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First published in Argosy, August 24, 1935
Collected in The Bait and the Trap, Harper, New York, 1951

This e-book edition: Roy Glashan's Library, 2019
Version Date: 2019-12-26
Produced by Paul Moulder and Roy Glashan

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Argosy, August 24, 1935, with "The Pearls of Bonfadini"


In 1934-1935 Max Brand, writing under the name of "George Challis" penned a series of seven swashbuckling historical romances set in 16th-century Italy. These tales all featured a character, Tizzo, a master swordsman, nicknamed "Firebrand" because of his flaming red hair and flame-blue eyes, and were first published in Argosy.

The original titles and publication dates of the romances are:

1. The Firebrand, Nov 24 and Dec 1 (2 part serial)
2. The Great Betrayal, Feb 2-16, 1935 (3 part serial)
3. The Storm, Apr 6-20, 1935 (3 part serial)
4. The Cat and the Perfume Jun 8, 1935 (novelette)
5. Claws of the Tigress, Jul 13, 1935 (novelette)
6. The Bait and the Trap, Aug 3, 1935 novelette
7. The Pearls of Bonfadini, Aug 24, 1935 (novelette)

The digital edition of The Pearls of Bonfadini offered here includes a bonus section with a gallery of the covers of the issues of Argosy in which the seven romances first appeared.

—Roy Glashan, December 2019.

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"The Bait and the Trap," Ace paperback edition, 1963




CESARE BORGIA, all in black, except for the white ruff of collar about his neck, black-masked also, across the upper part of his face, lolled in a big chair that had the dimensions and gave the effect of a throne. Always one who loved shadows, he had the room lighted by a few candles only and they cast on the wall wavering shadows of the men who stood near the chair of the duke of Romagna. Only Bonfadini's face could be seen clearly; it was so bone-white that it seemed to be illumined from within. The poisoner's expression was always one of still attention.

Before the duke stood Giovanni Malatesta, the waver and some of the sooty smoke of the candles in his face, a captain in the employ of Oliverotto, the hired soldier. He was completely in plate armor. His helmet was plumed. His raised visor exposed a stern young face, fearless of the great man whom he was to address.

The Borgia said: "We've had enough compliments, Malatesta. Now let's have the letter."

Malatesta bowed, unrolled a scroll of paper, and read aloud: "To the most noble Cesare Borgia, duke of Valentinois and the Romagna, we who are signed below send greetings, set forth certain complaints, and declare the action which we are about to take.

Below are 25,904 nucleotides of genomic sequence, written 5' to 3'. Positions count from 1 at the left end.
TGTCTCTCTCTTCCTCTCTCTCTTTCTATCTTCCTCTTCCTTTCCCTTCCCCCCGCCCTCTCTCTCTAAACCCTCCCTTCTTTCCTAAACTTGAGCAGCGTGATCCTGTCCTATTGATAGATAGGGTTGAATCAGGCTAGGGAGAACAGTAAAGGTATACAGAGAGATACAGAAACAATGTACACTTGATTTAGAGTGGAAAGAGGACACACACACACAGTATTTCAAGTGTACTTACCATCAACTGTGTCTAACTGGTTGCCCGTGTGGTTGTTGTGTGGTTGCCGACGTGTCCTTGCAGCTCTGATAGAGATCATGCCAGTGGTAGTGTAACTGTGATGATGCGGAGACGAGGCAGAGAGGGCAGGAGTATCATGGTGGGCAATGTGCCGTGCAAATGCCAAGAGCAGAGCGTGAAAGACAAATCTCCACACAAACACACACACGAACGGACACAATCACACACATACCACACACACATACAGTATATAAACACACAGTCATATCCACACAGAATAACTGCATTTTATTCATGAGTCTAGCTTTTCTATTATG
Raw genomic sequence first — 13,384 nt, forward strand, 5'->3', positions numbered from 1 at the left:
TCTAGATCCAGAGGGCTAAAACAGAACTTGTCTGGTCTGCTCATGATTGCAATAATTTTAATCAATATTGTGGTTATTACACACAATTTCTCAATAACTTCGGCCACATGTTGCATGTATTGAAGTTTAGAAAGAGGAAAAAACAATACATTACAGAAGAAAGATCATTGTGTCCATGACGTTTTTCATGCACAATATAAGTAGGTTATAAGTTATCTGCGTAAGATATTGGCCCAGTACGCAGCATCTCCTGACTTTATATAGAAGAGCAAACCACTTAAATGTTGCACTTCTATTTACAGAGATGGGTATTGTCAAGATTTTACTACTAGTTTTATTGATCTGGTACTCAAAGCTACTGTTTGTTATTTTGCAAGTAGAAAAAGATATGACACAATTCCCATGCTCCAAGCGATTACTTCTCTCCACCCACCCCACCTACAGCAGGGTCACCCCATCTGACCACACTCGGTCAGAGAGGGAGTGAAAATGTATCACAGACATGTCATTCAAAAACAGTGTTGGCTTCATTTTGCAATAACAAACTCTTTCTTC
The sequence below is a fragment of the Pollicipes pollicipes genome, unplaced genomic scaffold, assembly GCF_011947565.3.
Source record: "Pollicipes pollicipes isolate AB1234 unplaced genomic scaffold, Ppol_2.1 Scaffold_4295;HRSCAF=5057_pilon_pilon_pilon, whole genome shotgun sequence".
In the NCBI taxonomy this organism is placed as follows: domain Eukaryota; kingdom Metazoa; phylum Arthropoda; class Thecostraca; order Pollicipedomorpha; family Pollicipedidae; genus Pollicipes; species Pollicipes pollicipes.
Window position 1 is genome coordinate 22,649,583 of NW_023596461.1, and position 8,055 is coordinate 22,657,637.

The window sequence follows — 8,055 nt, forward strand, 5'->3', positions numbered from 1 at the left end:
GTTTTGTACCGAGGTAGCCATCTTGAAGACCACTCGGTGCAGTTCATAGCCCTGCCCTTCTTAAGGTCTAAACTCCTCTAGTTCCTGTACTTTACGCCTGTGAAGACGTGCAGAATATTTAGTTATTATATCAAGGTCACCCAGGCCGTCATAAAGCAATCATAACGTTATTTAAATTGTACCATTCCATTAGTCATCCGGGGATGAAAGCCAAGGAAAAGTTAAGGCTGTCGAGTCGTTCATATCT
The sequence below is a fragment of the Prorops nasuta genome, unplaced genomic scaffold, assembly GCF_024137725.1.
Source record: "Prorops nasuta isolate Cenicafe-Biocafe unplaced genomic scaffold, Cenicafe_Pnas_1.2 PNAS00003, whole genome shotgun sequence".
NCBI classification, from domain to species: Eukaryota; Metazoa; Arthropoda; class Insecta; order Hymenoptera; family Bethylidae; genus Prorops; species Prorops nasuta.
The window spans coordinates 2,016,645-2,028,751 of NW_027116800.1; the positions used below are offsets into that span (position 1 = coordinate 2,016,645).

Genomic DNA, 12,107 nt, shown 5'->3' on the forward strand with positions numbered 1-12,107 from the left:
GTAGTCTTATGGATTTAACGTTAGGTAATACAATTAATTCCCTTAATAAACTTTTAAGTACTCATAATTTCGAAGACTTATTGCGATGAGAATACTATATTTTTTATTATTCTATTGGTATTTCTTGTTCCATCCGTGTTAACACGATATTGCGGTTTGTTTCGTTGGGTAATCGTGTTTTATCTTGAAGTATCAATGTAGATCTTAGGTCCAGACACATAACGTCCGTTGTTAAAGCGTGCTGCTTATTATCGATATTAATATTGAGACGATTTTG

"Among our complaints the first is that no man's life is safe when he comes near the noble duke, whether he be an enemy or too great a friend.

"Second, the money which the noble duke promises for service is paid in full, always, but his other promises are neglected.

"Third, his ambition is so great that presently there would be room for only one man in Italy.

"For these reasons we have determined to serve him no longer but to stand together against him. For this purpose we sign our names:

"Giovanpaolo Baglione, Paolo Orsini, Fabio Orsini, Francesco Orsini, Oliverotto da Ferma, Vitellozzo Vitelli."

The duke did not lift his head; there was a slight rustling sound as his men turned towards him. The pale hand of Alessandro Bonfadini, secretary and poisoner, drooping over the top of Borgia's chair, touched his shoulder as though by accident, but received no sign.

"You have another paper there in your hand," said the Borgia. "What is that?"

"It is for Captain Tizzo," said the messenger.

"Is it as pleasant as the other? Read it!" said the duke.

"Aloud?" asked Malatesta.

"Aloud, if that pleases Captain Tizzo, also," said the duke.

Tizzo of Melrose advanced a step and nodded, the candlelight glimmering on the red of his hair. Most of the men about him were not of middle age, and yet he seemed a youth among the youngest.

"Read it aloud, certainly," said Tizzo.

"Very well," said Malatesta. And unfurling the paper he read: "To the noble Captain Tizzo of Melrose:

"We send you greetings as to a brave and wise officer by whom almost alone the towns of Forli and Urbino were won over to the possession of the duke of Romagna.

"Tizzo, we know your honesty and your quality as a soldier and as a man. With you at his side, we fear the duke. Without you, we care less for him than for an apple-paring..."

THE hand of Bonfadini again touched the shoulder of the Borgia, and this time that shoulder shrugged slightly up and down. Bonfadini glided instantly towards the candles, stepping between them and the open window. He leaned as though to trim the wicks, and each one that he touched gave, instantly, a slightly brighter flame, a single puff of pale smoke, as was natural. And the smoke was blowing towards Malatesta.

The Malatesta was reading on: "We wish all men to know that we desire to have you among us, a wise, trusted, and well-rewarded commander. Leave him and we will make your career famous. Stay with him and you will be praised and paid until you are dangerously strong, and then you will be stabbed and thrown in a gutter, as he has thrown other men."